Practical / Publishing Class III
During each DAI week, a guest artist will partake in studio visits or face to face meetings and a seminar, and present a public talk in response to the proposition: 'Imagine a room (drawing from your concerns and vision) in the scope of your practice. Use this room to discern a speculative method and a mode for producing a theory around the question of living together.'
Day 1 ( always on a Thursday): Speculating Aloud
Face-to-face meetings whereby students present their individual writing.
Public talk or presentation by a guest in response to the room proposal (open to the public).
Day 2 ( always on a Friday) : Why I Write
Seminar on the ideas and methods of speculative thinking and writing. Collective writing exercise whereby students will develop a single story line together.
Outside of the DAI week: occasional workshops at Casco (open to the public).
Parallel research and an ongoing, informal publishing exercise by the participants are crucial for the DAI week meetings and to ensure the class makes sense to the students' own practices.
Collecting artists' writings
Students will be required to collect artists' (speculative) writing throughout the course of the year, enabling them to study other's writing and build an archive of references. Material gathered this way will also serve as possible content for the final publication.
Social media publishing
In parallel to the DAI week programme and occasional workshops, students will exchange their thoughts, materials and progress through social media (e.g. Twitter and Facebook). Here, we plan to address a question at the core of publishing—what is the purpose of making things public?—through a confrontation with social media as the dominant medium of contemporary information circulation. We aim to explore a non-purist approach to publishing, deploying a range of mediums, digital and non-digital, to expose different forms of knowledge and writing, while also learning to control their demands for time and attention.
- Publication of a common book (September 2013)
- Collective writing
- Individual writing (and non-writing)
- Experiments in social media
- Collection of artists' (speculative) writing- Collection of artists' (speculative) writing
Publishing Class Q & A
Q: Will the monthly guests define the themes each month; will they give an actual (writing) assignment?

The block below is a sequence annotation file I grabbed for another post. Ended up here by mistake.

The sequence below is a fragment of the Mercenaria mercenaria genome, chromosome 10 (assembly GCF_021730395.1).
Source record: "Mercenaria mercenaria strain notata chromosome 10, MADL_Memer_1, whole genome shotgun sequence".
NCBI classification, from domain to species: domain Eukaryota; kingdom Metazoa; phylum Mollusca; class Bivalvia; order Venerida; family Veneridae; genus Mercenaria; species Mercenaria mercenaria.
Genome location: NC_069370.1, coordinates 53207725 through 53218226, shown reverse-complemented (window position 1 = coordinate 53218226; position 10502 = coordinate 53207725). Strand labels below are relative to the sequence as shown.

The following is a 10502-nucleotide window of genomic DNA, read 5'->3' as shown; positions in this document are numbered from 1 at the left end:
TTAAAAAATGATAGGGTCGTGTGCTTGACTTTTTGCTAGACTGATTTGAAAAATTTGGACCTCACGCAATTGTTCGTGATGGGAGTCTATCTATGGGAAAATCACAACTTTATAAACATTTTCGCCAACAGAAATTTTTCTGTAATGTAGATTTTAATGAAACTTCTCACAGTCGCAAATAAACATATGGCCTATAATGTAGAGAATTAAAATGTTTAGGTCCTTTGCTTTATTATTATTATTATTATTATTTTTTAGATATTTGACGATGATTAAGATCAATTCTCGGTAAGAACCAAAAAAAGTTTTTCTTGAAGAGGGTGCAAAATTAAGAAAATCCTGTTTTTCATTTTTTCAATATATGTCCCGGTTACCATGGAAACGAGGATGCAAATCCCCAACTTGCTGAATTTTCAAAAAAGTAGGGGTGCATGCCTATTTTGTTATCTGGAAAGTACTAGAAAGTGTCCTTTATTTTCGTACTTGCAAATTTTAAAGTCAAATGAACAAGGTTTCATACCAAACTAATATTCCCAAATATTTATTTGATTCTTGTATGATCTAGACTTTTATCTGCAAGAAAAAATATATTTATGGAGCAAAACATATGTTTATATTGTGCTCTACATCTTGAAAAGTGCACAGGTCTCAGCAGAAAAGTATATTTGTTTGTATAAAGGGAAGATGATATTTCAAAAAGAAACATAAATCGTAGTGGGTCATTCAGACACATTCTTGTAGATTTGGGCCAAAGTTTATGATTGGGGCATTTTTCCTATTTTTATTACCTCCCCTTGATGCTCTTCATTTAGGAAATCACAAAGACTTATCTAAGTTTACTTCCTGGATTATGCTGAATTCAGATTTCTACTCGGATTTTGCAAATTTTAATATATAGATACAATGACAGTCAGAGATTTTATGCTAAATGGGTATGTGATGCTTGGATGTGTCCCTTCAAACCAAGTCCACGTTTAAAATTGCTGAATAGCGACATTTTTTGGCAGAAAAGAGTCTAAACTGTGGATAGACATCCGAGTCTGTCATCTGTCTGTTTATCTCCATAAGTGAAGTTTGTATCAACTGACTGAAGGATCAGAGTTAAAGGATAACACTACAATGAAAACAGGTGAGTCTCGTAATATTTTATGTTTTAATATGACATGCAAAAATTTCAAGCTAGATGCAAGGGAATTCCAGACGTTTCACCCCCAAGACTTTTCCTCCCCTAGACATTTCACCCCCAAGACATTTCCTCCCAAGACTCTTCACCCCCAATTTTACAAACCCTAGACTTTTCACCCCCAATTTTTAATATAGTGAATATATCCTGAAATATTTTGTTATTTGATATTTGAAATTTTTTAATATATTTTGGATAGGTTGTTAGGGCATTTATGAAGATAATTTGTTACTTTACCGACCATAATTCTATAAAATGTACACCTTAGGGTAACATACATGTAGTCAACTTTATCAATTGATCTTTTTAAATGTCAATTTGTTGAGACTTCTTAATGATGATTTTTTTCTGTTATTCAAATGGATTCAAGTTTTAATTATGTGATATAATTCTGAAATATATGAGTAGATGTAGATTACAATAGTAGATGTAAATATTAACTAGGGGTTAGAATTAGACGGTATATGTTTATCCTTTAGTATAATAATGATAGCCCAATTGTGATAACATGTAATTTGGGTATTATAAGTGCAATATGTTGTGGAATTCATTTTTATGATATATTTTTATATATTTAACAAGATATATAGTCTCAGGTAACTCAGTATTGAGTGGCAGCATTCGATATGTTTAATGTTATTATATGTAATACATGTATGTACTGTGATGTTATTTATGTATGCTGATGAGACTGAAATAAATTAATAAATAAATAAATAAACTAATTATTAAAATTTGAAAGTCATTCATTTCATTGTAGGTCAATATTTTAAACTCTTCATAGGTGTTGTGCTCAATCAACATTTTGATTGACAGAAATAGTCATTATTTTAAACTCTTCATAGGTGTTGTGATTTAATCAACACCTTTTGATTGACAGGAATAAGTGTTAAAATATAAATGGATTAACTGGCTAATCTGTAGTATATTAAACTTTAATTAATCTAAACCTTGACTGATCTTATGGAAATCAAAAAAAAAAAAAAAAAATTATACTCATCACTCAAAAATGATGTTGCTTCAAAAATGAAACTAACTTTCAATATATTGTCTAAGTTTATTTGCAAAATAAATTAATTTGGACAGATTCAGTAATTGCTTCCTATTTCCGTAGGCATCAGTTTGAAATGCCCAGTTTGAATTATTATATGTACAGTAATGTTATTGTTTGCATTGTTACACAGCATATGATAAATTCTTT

A: No, the guests will give feedback on the collective text as it's generated over time. They will also give feedback on your individual writing (i.e. outside the collective). The participants can take inspiration from the public lecture theme, given by the guest.
Q: Do I have to take part in the collective writing process?
A: Yes, you are obliged to take part in the collective writing process. However, you are also asked to develop your own writing, in light of your own practice.
Q: Will we be guided and provided with tools for collective writing?
A: In the context of the occasional workshops, there will be a workshop led by Tea Hvala, a journalist and art critic, living and working in Ljubljana. Hvala facilitated a sci-fi collective writing exercise during Casco's The Grand Domestic Revolution Futurist Writing School in February 2012. Together, you can figure out methods for the collective writing process. During the entire collective writing process, self-invention and mutual learning will prove crucial.
Q: Will we each have a spread in the book or will we work on one singular text?
A: The class encourages both collective and individual writing processes. The final publication should be able to accommodate both types of content but the order and layout for these forms should be thought of alongside the design development of the book.
Q: Will we collaborate with designers other than the WT students? Or could we end up not collaborating with any designer at all?
A: Collaboration with designers should be considered as the given context for the class, but the way you chose to collaborate is contingent on your encounters and efforts, and a few institutional factors.
Q: What is the agency of the editor for the collective text?
A: The whole process will be overseen and coordinated by the managing editor Yolande van der Heide. All of the participating writers should take part in deciding on the content and on developing the process in terms of writing and publishing the final text.
Q: Who's the editor of the book in general?
A: We foresee the editorial board consisting of Binna Choi, Yolande van der Heide and the Publishing Class students.
Q: What community do you imagine will form around the book in the end? Who will these "new" theories serve?
A: This is to be imagined and determined by the participants. At this moment, we can speculate that the book could address young artists and designers as well as international professionals in art and culture who are concerned with publishing practices. In terms of the subject of artistic perspectives on how we live together, we may aim to address a much wider audience, the general reader, and enter into a broader publishing market.
Q: What if the exercise "fails" or how will we avoid succumbing to the pressures of developing a product?
A: It depends on the definition of failure. By any means, we don't perceive a situation of "failure." Adaptations and improvisations during the process will be key, with the aim of publishing a meaningful work, whatever the concrete outcome turns out to be.
The pressure of publishing in common will not be taken for granted: how to tackle and transform the pressure into other forms of energy is our task—this falls within the scope of the question of how to live together.
Q: How will we present the final publishing work?
A: It will be presented at the Dutch Art Institute, New York Art Book Fair and Casco, but other distribution ideas can be developed during the working process.